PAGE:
What the blockchain tells us about the big business of ransomware | #ransomware | #cybercrime

Above: Illustration by Seamartini/DepositPhotos.

Shiva Bissessar and Javed Samuel of Pinaka Consulting Limited evaluate the blockchain-cryptocurrency payment regime that fuels ransomware payments. Republished with their permission. Pinaka Consulting is an Information Security based consultancy with specialization in digital currency, blockchain and Central Bank Digital Currency (CBDC).

What do the following entities have in common; ANSA McAL, Massy Group, Beacon Insurance, Attorney General’s Office Trinidad and Tobago and Telecommunications Services of Trinidad and Tobago (TSTT)? Since 2020, they’ve all fallen victim to cyber incident which resulted in impact to their service delivery. At least three of these entities have confirmed their incident was ransomware related.

In the January 2023 paper, “An Anatomy Of Crypto-Enabled Cybercrimes”, Cong et al, provides key insights into such attacks and cite sources which estimate the global damages from ransomware attacks will reach 30B USD by 2023 (https://wp.lancs.ac.uk/finec2023/files/2023/01/FEC-2023-017-Daniel-Rabetti.pdf). We use this and other sources coupled with our own insights in utilizing a commercial blockchain analytics tool from Elliptic to present a ransomware primer and insights into the economic activity associated with such attacks.

Stages of attack

The groups that carry out ransomware attacks follow a set pattern of behaviours, hence knowing their identity would indicate their methods in various stages of an attack. This would also reveal, for example, the types of tools they use to, gain initial access into the external network and then to the internal network, laterally move around in the internal network, escalate privileges within the internal network, scan internal network infrastructure and exfiltrate data.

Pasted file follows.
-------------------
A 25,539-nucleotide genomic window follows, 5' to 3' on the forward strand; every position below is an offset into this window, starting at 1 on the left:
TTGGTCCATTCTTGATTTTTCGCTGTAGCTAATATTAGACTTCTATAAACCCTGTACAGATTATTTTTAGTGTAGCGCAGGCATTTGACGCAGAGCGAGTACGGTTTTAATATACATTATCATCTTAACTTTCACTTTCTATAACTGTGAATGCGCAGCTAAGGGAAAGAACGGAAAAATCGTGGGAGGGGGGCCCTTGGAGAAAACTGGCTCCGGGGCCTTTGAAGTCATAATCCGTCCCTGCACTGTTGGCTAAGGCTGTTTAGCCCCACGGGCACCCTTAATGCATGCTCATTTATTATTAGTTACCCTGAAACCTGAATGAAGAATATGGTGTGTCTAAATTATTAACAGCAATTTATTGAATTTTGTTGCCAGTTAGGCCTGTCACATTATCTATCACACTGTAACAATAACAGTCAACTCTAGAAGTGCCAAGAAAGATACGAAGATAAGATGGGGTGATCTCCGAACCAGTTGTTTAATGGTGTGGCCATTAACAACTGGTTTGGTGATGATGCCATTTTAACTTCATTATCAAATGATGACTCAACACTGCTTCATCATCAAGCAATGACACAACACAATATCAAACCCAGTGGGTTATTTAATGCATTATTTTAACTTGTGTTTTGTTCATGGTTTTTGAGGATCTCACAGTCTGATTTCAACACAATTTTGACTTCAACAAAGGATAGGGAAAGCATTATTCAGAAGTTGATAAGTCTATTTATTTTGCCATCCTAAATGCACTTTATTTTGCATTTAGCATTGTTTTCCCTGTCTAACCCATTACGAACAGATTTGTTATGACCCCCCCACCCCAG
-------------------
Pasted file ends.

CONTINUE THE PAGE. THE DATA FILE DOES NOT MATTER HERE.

Once these stages are executed the attacker encrypts the victims files using a key known only to them, making these files effectively useless as they can no longer be read by the victim’s systems. The attackers then attempt to extort value from the victim in return for access to a tool which can be used to decrypt the files and them useful again. Having had operations incapacitated by the loss of access to critical files the victim is faced with the choice of paying the ransom or attempting to restore their information systems from uninfected backups.

The threat of leaking data

Cong et al, notes that since 2019 a new trend of double extortion is in play where the attacker may hold additional leverage over the victim via threats to leak unencrypted files onto the dark web. At a minimum, this would be a source of embarrassment and reputational damage to the victim should the security breach become known to the public via such a leak. Data privacy of employees, clients and supply chain vendors may all be at risk should such a public exposure of data take place.

We know exactly what this looks like in the wake of the recent incident at TSTT which was carried out by the RansomEXX group where there was open public discussion of the contents of the data dump with Personal Identifiable Information (PII) of clients of the victim being exposed. The authors would like to emphasize that responsible disclosure from professionals who handle and report on such data is expected, such that victims and their stakeholders are not further aggrieved by details of their data being openly discussed in public fora. Methods to obfuscate PII of victims should be employed in reporting such incidents.

Ransom demand and possible payment

Payment is demanded in crypto currency, such as Bitcoin, given that it is easily transferable across the Internet and avoids cross-border currency challenges. Negotiations may be involved where an incident response team is hired by the victim to lend expertise and attempt to buy time and lower the ransom amount being demanded. The decision to pay is up to the victim; however, sanctions lists may play a part in the decision making process. In the case of the ransomware group Conti, after publicly declaring their allegiance to Russia in 2022, post invasion of Ukraine, potential payments to Conti took on an illicit nature given Russia’s sanctioned status. Eventually, Conti had to close up shop, but affiliates of the group are suspected to still be operating.